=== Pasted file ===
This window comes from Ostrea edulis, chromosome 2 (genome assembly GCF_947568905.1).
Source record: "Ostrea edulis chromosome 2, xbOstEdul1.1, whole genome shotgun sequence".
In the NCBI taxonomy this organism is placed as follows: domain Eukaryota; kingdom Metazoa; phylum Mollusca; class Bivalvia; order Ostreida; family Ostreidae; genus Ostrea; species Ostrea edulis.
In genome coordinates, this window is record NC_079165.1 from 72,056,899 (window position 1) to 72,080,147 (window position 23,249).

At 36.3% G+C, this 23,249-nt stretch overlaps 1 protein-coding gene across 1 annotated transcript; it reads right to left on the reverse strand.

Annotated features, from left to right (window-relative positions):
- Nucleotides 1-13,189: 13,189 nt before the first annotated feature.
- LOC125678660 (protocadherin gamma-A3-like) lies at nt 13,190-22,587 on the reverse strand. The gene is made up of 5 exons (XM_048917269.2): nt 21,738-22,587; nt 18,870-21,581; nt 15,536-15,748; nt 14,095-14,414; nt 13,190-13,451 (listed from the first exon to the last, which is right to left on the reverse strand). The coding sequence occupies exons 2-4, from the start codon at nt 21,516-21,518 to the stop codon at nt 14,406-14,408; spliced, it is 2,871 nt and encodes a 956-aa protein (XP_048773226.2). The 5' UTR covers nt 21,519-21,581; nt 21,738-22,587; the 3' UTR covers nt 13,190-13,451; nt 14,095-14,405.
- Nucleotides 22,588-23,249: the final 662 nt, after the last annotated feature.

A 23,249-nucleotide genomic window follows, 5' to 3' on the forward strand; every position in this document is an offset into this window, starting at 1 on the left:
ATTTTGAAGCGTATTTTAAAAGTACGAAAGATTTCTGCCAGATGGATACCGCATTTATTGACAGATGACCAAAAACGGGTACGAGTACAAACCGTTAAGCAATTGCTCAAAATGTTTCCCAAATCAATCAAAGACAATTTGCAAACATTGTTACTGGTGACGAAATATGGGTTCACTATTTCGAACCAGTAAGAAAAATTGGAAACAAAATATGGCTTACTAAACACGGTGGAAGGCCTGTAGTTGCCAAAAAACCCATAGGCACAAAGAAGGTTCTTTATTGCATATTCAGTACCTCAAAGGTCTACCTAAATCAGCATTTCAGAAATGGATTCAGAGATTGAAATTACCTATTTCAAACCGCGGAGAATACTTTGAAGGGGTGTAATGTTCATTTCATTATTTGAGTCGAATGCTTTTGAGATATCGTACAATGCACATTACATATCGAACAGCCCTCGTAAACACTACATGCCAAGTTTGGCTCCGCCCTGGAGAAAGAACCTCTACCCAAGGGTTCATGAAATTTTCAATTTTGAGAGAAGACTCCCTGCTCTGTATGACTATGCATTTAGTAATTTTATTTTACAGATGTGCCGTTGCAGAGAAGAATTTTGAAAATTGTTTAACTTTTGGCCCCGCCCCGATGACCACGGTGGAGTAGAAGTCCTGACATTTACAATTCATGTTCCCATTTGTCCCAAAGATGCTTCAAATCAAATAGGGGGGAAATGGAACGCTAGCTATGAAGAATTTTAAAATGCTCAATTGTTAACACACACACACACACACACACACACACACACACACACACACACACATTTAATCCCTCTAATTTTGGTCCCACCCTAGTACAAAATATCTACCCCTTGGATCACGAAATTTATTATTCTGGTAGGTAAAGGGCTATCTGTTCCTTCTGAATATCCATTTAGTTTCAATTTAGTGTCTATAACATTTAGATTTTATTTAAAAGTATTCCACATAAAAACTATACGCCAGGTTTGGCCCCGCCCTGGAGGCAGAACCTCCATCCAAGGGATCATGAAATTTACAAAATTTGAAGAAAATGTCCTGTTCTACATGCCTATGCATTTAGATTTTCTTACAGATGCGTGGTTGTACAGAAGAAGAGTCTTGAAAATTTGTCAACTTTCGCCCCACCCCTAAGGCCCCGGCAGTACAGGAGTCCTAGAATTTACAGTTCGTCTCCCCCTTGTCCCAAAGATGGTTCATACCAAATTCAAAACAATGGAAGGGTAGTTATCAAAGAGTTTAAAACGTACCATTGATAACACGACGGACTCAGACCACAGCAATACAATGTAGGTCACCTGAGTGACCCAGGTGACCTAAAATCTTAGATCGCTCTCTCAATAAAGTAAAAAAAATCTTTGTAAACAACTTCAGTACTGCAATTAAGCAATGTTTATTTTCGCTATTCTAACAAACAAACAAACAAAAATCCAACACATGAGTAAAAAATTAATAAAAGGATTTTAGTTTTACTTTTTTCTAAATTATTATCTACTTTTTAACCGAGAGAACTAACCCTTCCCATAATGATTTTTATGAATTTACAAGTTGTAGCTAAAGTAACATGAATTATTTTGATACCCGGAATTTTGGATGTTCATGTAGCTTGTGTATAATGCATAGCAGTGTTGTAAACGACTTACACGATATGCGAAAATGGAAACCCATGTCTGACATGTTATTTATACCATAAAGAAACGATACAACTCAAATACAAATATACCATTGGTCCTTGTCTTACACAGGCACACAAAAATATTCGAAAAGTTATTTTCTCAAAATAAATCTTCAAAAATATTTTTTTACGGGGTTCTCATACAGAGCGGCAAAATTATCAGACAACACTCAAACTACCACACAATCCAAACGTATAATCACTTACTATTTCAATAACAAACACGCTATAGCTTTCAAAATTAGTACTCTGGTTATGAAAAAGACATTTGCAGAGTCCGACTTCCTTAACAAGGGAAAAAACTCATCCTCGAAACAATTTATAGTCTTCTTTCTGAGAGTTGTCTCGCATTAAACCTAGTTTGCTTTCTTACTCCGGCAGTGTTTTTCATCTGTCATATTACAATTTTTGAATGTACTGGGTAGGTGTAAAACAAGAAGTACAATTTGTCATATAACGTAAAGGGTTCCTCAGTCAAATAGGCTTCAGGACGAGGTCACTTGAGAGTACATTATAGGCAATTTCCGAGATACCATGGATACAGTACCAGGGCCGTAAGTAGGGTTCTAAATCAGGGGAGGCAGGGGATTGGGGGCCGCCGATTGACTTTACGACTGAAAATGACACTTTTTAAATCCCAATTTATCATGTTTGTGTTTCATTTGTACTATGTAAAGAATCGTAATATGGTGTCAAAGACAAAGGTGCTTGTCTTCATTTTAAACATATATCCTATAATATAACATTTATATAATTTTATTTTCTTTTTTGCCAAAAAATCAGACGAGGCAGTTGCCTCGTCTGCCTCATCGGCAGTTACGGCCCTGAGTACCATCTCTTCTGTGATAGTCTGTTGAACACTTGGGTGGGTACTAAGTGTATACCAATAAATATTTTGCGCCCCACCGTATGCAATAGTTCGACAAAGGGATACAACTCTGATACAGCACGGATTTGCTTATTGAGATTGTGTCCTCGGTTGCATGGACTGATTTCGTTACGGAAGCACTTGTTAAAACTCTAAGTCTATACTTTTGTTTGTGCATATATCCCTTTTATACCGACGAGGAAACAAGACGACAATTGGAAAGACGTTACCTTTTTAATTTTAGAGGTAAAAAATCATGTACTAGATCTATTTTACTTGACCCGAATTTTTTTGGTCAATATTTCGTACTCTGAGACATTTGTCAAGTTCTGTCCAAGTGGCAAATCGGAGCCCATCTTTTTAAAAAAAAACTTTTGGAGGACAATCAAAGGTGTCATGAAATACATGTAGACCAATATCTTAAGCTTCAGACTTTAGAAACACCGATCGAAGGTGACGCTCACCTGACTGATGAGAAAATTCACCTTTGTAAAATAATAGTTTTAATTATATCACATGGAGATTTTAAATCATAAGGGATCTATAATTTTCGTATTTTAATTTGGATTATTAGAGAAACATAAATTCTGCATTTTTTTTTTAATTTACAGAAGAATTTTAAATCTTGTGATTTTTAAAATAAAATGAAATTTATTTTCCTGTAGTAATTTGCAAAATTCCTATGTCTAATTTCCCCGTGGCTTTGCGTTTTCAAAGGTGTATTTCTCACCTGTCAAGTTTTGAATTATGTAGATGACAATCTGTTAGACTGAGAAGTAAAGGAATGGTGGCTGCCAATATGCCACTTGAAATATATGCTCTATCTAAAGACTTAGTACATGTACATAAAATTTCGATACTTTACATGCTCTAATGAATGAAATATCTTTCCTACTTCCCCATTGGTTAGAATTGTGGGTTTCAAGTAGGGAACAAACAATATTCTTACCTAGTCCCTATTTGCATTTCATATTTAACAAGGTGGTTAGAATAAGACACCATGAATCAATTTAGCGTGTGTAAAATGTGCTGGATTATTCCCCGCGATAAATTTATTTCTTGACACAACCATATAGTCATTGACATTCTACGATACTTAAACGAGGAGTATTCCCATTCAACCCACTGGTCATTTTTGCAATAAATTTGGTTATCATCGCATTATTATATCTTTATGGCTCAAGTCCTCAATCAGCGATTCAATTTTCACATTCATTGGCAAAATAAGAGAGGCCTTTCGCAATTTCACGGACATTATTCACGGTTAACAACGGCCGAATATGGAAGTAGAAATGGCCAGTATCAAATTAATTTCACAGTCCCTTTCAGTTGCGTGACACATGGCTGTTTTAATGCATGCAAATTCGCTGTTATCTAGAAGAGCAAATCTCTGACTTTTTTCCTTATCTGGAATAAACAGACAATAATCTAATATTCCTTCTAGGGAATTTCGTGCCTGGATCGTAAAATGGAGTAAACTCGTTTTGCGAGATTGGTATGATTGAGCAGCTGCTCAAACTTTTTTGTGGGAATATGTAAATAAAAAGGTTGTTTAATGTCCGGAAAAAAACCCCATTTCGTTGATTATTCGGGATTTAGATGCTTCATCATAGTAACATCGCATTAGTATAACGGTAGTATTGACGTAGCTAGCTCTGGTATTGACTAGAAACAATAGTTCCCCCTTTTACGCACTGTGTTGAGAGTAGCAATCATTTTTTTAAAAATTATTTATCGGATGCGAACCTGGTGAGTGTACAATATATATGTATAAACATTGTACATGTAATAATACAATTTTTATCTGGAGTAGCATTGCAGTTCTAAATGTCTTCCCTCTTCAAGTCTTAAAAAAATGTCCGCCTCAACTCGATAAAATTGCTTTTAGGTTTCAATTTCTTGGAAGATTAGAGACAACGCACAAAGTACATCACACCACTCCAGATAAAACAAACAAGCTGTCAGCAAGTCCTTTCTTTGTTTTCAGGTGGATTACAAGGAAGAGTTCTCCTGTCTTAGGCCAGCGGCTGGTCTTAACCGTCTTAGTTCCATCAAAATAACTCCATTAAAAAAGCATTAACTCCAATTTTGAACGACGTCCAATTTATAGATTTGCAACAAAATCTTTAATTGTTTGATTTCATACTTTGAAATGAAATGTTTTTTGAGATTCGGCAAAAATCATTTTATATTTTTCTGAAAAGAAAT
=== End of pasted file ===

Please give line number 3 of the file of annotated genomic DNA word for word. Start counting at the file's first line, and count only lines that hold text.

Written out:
In the NCBI taxonomy this organism is placed as follows: domain Eukaryota; kingdom Metazoa; phylum Mollusca; class Bivalvia; order Ostreida; family Ostreidae; genus Ostrea; species Ostrea edulis.